The formal document issued in the court to begin proceedings.

Conference

A meeting between counsel (see below), the solicitor, medical experts, the case handler and the MDU member. The aim is usually to consider issues about the evidence and to assess whether the action is defensible.

Counsel

The term used within the legal profession for a barrister. Barristers can be categorised broadly as leading counsel (otherwise known as Queen's Counsel, QC, or silk) and junior counsel.

Date of knowledge

The date on which the claimant knew, or it is deemed by the court should have known, that he has suffered an injury which could have been caused by the negligent act or omission of another.

Defence

The formal document served on behalf of the defendant setting out his defence to the allegations in the claim form.

Exchange of witness statements

Among the court's directions for the conduct of the litigation is that both sides exchange statements from witnesses upon whom either party will rely at the trial.

Expert witness

An expert witness is instructed by one or both sides in an action to give an independent opinion on whether there has been a breach of duty and/or whether this has caused the claimant's alleged injury. More than one expert may be needed to give advice on different issues. As with statements from witnesses, reports from experts are exchanged during the proceedings.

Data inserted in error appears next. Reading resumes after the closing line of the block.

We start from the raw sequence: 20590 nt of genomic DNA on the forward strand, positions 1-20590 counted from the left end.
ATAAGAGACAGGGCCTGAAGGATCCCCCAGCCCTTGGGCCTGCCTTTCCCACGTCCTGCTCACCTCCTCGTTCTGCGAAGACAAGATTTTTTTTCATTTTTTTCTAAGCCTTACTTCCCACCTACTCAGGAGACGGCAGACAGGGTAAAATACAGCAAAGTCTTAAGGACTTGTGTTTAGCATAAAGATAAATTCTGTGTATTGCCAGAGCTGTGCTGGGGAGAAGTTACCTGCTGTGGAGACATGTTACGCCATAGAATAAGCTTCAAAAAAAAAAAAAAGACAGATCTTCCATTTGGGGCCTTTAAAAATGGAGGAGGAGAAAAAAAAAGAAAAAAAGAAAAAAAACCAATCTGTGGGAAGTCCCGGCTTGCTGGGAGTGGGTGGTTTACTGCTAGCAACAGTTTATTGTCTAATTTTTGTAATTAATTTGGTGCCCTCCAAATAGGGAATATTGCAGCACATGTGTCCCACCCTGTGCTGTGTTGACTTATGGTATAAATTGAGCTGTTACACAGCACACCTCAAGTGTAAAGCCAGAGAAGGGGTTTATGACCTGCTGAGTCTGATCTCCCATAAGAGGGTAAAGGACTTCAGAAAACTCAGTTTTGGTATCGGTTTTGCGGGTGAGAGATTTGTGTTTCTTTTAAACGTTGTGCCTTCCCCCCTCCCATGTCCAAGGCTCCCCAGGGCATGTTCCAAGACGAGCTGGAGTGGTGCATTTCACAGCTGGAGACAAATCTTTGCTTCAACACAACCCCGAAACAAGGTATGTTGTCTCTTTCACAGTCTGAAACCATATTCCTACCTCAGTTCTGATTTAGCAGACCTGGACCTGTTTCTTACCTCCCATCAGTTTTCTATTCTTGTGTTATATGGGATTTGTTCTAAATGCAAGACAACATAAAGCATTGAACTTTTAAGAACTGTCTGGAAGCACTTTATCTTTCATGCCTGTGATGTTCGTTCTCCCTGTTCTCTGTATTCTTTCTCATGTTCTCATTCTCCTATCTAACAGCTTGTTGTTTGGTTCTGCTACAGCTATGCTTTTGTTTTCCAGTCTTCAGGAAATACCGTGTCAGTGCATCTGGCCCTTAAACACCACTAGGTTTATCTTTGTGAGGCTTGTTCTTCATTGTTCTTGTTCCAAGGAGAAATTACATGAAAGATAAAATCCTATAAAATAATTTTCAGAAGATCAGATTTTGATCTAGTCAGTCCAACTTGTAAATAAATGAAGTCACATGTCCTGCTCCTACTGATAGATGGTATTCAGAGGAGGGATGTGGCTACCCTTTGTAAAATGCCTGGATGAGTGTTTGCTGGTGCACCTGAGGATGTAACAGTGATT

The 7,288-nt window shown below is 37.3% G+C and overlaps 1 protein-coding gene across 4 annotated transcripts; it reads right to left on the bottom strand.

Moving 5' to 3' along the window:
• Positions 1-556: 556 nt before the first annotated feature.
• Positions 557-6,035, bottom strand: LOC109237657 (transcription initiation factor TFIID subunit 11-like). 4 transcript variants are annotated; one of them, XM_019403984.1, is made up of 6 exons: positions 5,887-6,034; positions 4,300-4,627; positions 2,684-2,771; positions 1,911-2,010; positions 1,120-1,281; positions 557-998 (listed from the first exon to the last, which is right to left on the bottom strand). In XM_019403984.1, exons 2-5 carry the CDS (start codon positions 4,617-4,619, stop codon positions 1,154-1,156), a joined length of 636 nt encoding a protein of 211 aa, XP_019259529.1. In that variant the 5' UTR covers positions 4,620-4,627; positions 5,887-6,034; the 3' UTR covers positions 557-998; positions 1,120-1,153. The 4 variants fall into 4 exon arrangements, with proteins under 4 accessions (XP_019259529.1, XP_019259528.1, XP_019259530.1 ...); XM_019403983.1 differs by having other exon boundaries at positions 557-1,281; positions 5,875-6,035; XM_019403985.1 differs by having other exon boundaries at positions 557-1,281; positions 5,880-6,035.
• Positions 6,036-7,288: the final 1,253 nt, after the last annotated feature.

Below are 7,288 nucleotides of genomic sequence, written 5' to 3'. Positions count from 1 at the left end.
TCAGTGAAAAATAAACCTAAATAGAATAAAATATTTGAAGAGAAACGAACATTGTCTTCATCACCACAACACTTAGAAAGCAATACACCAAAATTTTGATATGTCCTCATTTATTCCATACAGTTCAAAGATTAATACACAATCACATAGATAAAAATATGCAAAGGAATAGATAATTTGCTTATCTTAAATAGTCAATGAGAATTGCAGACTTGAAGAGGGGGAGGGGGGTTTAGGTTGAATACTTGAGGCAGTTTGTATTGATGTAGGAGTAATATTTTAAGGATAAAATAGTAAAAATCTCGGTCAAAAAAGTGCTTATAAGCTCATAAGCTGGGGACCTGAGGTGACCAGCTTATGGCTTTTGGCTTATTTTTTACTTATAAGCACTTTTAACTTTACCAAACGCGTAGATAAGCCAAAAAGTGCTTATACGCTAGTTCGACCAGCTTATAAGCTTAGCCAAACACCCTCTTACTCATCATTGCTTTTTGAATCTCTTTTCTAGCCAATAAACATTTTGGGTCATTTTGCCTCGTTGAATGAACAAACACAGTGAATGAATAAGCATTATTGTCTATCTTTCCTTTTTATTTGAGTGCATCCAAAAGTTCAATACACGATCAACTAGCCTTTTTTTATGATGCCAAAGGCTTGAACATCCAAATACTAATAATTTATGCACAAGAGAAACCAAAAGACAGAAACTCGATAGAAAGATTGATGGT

Legal funding

A claimant does not necessarily have to fund a case privately. For instance, they may have a private insurance policy, or be eligible for Legal Aid. Alternatively claimants may enter into a conditional fee arrangement with their solicitors by which payment of legal fees is related to the eventual outcome of their case.

Letter of claim

This is a letter from the claimant's solicitors which must be sent not less than four months before the issue of formal proceedings. It should:

  • include a clear summary of the facts, a chronology and the main allegations of negligence
  • describe the claimant's injuries
  • outline the financial loss
  • refer to relevant documents.

Liability